RUGBY LEAGUE VIOLENCE AT TWICKENHAM

Testicle grabbing and hand stomping. It was all part of the England v Australia World Cup rugby league match at London’s Twickenham Stadium on October 28, 2000.

It was the feature match of round one of the tournament, and was being held at Twickenham as a symbol of reconciliation between the two rugby codes.
The match was a throw back to traditional Anglo-Australian league Tests, and, to the league purist, was a welcome return to hostilities, after Great Britain had meekly surrendered to Australia and New Zealand during the 1999 Tri-series ‘down under’.
I covered the Twickenham match for News Limited, and afterwards, at the reception, interviewed Australian prop, Jason Stevens and teammate, Mat Rogers, both Cronulla-Sutherland players.
They were still on a high after the 22-2 win, which they said was surely reminder of the blood and guts affairs of earlier decades, when Mat’s Dad, Steve represented the Kangaroos.
Stevens told me he loved the contest. “They were putting in a bit of dirt, and we were doing the same. There was a bit everything. They’re a tough side”
Rogers said some English players were guilty of testicle grabbing and hand stomping.
“So were some Aussies, let me tell you,” Rogers said.
When my story his the streets, there was hell to pay in the halls of power, given the almost gleeful references to foul play. There were meek denials by Stevens and Rogers, who claimed they were talking off the record, or were misquoted, this is despite the fact that during my interview I was writing in my notepad, as well as recording what they had to say.
My 2000 World Cup adventure had begun with a short holiday in the south of England, with my wife Marie.
We had driven from Heathrow, intent on staying with friends, Paul and Maggie Dobson at their Dover, Kent abode, but floodwaters stopped us, and we spent the first two nights in a hotel in Eastbourne, on the East Sussex Coast.
Our lunch stop was the ‘Black Rabbit’ pub, just outside Arundel in West Sussex, where there was a sign at the car park entrance, declaring that ‘this area will flood between 1 and 2 p.m.’, because of the tidal nature of the River Arun and the flood waters coming from inland.
From Eastbourne we explored Beachy Head and enjoyed a lovely lunch at Eight Bells pub in the Cuckmere Valley.
Our Eastbourne hotel featured a ‘singing chef’, who gave my wife a kiss as we left.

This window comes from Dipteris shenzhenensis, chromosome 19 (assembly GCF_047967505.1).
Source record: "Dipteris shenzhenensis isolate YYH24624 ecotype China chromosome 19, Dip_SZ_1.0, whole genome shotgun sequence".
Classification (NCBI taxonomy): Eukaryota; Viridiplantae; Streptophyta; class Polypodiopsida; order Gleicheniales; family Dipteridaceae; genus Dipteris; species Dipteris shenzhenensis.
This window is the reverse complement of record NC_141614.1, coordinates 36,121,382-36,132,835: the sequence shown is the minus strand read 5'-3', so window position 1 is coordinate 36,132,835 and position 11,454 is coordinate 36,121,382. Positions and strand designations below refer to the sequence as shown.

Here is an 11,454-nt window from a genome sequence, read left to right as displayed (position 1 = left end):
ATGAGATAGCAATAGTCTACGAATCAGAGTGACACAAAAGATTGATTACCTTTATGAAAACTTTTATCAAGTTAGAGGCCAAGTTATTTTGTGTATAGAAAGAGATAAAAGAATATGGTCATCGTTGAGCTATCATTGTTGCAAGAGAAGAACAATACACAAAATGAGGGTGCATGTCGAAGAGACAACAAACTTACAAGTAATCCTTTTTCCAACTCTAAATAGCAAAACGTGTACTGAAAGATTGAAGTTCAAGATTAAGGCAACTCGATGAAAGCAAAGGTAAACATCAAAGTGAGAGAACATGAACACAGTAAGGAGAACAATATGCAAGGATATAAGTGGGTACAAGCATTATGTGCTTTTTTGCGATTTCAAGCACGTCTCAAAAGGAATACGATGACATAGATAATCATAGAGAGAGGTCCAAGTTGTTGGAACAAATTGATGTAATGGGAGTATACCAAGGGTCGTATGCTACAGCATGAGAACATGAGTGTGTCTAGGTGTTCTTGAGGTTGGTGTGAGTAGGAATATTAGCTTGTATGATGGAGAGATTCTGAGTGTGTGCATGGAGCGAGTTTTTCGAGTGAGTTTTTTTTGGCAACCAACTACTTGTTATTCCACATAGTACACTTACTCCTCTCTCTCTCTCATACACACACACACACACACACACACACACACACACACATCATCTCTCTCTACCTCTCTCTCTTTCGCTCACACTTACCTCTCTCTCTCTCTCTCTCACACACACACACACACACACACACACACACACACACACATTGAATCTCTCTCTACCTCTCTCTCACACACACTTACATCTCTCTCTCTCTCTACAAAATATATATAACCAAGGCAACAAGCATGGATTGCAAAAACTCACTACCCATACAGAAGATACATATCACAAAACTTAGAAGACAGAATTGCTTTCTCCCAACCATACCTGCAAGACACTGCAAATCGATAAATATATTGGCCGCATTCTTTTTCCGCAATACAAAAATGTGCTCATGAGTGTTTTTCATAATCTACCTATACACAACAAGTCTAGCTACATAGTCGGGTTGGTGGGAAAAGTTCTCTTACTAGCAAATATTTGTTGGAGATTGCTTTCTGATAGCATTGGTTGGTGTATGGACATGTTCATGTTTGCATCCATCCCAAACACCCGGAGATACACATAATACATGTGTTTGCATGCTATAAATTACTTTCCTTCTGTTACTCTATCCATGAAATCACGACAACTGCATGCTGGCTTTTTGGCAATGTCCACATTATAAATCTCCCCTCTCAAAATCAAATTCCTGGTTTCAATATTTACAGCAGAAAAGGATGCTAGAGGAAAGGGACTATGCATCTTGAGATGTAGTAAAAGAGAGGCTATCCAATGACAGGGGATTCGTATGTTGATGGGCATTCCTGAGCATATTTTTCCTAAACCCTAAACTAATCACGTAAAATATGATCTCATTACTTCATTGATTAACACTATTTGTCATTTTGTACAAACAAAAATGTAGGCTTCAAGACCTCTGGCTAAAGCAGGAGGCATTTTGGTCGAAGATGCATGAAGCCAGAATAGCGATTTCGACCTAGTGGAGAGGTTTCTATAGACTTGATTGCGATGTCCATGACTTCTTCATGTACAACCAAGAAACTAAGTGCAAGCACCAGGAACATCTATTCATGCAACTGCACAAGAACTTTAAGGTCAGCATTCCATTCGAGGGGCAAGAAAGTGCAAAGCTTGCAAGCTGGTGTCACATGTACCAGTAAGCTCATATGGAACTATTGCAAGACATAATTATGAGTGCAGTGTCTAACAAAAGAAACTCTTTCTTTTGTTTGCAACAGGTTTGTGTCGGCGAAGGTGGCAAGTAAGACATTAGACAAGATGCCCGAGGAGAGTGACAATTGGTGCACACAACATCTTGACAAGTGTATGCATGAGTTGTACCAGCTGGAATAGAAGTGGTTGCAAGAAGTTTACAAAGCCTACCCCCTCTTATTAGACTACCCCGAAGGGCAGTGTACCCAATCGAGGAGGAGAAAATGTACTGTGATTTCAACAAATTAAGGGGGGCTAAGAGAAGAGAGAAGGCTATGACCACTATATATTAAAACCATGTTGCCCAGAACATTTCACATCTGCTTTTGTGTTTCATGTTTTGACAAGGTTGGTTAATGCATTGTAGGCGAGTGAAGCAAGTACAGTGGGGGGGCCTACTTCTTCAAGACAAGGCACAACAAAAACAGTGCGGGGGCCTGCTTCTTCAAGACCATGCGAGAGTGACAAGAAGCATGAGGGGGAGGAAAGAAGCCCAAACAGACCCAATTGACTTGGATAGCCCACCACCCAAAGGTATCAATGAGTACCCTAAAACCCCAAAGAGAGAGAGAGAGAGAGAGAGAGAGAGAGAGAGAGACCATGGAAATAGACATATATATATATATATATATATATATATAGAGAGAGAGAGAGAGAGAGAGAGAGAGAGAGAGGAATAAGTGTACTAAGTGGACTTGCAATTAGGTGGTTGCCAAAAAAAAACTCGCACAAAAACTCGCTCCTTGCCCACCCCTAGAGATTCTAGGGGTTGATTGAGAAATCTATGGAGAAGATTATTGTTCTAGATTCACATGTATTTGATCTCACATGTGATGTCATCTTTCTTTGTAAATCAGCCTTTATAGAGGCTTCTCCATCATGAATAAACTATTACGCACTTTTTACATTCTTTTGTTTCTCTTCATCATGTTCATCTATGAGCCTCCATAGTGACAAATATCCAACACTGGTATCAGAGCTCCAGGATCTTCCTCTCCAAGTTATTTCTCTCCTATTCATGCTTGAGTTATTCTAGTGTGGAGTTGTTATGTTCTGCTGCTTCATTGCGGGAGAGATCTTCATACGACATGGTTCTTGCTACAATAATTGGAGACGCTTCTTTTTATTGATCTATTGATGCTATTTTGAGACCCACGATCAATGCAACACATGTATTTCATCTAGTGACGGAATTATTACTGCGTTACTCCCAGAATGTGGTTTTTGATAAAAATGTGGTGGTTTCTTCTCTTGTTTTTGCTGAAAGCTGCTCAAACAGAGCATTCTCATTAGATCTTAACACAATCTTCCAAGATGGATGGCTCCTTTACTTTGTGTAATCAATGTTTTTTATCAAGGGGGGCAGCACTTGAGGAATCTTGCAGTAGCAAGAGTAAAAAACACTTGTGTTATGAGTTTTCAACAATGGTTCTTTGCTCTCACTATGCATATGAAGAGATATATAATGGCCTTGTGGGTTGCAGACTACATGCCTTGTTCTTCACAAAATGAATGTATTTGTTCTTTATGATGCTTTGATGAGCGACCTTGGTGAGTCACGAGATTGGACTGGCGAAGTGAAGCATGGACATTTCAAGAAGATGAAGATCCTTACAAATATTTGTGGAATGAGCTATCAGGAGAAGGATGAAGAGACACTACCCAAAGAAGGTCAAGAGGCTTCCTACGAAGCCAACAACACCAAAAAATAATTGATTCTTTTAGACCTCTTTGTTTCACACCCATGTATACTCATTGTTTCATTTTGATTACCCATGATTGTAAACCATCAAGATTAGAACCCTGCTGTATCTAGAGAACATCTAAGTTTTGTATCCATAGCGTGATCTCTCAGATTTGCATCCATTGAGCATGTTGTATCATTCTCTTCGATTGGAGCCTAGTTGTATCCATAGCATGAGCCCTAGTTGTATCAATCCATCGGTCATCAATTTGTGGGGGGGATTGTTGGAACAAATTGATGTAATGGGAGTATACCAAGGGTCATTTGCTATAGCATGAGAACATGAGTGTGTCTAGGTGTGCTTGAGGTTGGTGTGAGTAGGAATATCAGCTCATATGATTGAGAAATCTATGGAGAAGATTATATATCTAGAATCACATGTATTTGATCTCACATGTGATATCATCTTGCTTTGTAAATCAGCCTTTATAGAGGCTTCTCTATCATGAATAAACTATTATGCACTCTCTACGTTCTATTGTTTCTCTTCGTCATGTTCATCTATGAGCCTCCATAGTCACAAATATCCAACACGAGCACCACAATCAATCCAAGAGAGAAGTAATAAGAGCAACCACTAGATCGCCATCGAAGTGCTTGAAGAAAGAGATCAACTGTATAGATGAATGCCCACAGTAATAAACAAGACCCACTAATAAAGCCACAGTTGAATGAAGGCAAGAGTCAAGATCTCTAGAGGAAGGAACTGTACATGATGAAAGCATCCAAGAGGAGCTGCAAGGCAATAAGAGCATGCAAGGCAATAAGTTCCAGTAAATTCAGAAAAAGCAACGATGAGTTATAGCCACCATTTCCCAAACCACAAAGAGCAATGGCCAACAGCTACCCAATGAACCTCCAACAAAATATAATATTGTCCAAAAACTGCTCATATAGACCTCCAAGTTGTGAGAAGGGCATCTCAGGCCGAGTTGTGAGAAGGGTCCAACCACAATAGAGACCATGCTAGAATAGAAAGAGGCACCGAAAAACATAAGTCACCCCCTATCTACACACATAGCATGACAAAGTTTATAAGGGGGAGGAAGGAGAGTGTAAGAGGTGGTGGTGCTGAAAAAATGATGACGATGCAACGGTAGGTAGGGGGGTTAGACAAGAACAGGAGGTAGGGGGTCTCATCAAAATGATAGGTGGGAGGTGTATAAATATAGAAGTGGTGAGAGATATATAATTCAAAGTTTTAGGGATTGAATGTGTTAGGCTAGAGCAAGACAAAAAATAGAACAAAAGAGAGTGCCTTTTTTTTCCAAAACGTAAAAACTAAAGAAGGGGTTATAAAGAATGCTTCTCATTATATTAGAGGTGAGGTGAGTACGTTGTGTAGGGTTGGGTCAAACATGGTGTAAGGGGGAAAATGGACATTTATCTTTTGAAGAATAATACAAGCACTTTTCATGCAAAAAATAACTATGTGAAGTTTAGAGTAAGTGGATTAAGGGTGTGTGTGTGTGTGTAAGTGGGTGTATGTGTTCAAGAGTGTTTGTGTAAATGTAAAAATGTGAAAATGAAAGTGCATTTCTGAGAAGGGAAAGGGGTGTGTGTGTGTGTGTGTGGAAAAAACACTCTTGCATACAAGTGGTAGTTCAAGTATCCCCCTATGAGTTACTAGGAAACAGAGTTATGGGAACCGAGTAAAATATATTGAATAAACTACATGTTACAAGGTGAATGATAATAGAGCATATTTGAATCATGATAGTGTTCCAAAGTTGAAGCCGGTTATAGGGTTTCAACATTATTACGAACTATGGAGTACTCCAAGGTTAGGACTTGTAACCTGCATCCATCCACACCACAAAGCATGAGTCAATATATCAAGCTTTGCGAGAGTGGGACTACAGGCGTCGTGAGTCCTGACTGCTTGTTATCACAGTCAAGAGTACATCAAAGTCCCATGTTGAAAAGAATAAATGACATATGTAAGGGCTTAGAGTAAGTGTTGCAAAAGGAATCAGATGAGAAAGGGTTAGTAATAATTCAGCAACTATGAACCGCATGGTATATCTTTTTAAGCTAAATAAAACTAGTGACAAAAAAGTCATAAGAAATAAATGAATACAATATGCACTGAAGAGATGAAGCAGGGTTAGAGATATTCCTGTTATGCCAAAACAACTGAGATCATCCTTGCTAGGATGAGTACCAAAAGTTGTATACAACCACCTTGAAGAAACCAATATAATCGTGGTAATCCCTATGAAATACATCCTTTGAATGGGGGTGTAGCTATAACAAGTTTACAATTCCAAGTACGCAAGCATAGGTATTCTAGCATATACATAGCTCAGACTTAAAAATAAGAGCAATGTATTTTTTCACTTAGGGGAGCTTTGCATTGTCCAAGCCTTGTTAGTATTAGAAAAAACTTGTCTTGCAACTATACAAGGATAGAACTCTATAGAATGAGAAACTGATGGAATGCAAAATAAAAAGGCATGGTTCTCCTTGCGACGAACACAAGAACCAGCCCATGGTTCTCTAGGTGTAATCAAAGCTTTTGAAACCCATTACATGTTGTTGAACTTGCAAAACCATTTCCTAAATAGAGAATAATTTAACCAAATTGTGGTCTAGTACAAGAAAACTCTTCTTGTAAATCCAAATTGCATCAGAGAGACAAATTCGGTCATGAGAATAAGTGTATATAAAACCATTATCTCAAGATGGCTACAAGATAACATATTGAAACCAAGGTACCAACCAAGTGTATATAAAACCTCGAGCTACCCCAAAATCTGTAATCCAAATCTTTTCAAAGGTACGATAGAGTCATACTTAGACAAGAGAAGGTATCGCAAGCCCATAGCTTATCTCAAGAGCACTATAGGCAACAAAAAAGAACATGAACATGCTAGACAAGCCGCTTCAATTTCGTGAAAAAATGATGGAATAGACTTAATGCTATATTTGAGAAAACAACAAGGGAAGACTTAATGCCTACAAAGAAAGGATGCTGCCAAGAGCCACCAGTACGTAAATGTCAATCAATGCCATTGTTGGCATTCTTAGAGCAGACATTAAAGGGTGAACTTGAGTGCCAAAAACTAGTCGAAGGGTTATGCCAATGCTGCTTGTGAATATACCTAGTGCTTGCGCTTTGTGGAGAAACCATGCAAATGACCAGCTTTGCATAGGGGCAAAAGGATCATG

When we made it to Dover, we drove east to Deal for fish and chips, and that night watched the Super League grand final at The Cricketers, with Paul Dobson convincing the licensee to put ‘that northern game’ on the big screen. A former Lancashire lad, who was having a drink in the pub, was delighted.
On our way north, Marie and I stayed at the Robin Hood Hotel in the Midlands’ ‘Black Country’, from where we explored deepest, darkest Shropshire, as well as walking the canals around the glass works area.
From there we explored the Peak District of Derbyshire before booking in with friends, Martin and Barbara Richards at Standish in Greater Manchester. Martin was a league writer for the Daily Mirror, and a devoted Wigan fan.
When Marie and I arrived in Leeds, I was disappointed to discover that our accommodation (Holiday Inn Express) was miles away from the Australian team’s hotel, The Queens.
Somehow, News Ltd had confused the Holiday Inn Express with the Holiday Inn in the city centre.
The Kangaroos, coached by former Test winger, Chris Anderson, landed in the UK 48 hours after my arrival in Leeds. I met them at Manchester Airport for their first press conference, which was well attended, but nowhere near as big as the Wallabies would experience for a regulation tour.
I was back at Manchester Airport the following day for the arrival of the Russian and Samoan teams. Rob ‘Bertie’ Campbell, an Australian with Russian heritage, stole the show with some of his outrageous comments.
When the Australians shifted base to London, we (journalists included) were guests at the House of Commons.
At the official media promotion for the Twickenham match, Prince Andrew met both teams, and had a great laugh with skipper, Brad Fittler and the Aussies, while appearing far more serious in his dealings with Andy Farrell and the English.
On the day of the match, it rained incessantly, and to add to the woes of the World Cup organisers, there was a train strike, which meant many people from league’s heartland in the north, could not make the trip south.
Over 40,000 tickets had been pre-sold, but the attendance for the match was only 33,758.
But rugby league was being played at ‘Twickers’, the home of rugby union, and who would have thought that a few years earlier, when just to have played amateur league could have meant a lifetime ban from rugger.
Twickenham’s Museum of Rugby featured a display on the history of the two codes of rugby – titled ‘Leagues Apart’- and it was well done, with no bias against league.
There were a few rugby journos at the match, and, one in particular had an arrogant attitude towards the 13 man game. It wouldn’t have mattered what happened on the field, he would have bagged it.
It was a good, tough game. I have certainly seen Tests of lesser quality. But it wasn’t a classic, with the weather obviously playing a big role.
It was willing, even vicious. It was Australia v the Poms in rugby league, and, in the world of team sport, it doesn’t get any tougher than that.
Just ask Mat Rogers and Jason Stevens.
Photo 1: England fullback, Kris Radlinski
Photo 2: Steve Ricketts’ story on the World Cup match at Twickenham. That’s Australian second rower, Gorden Tallis being tackled.

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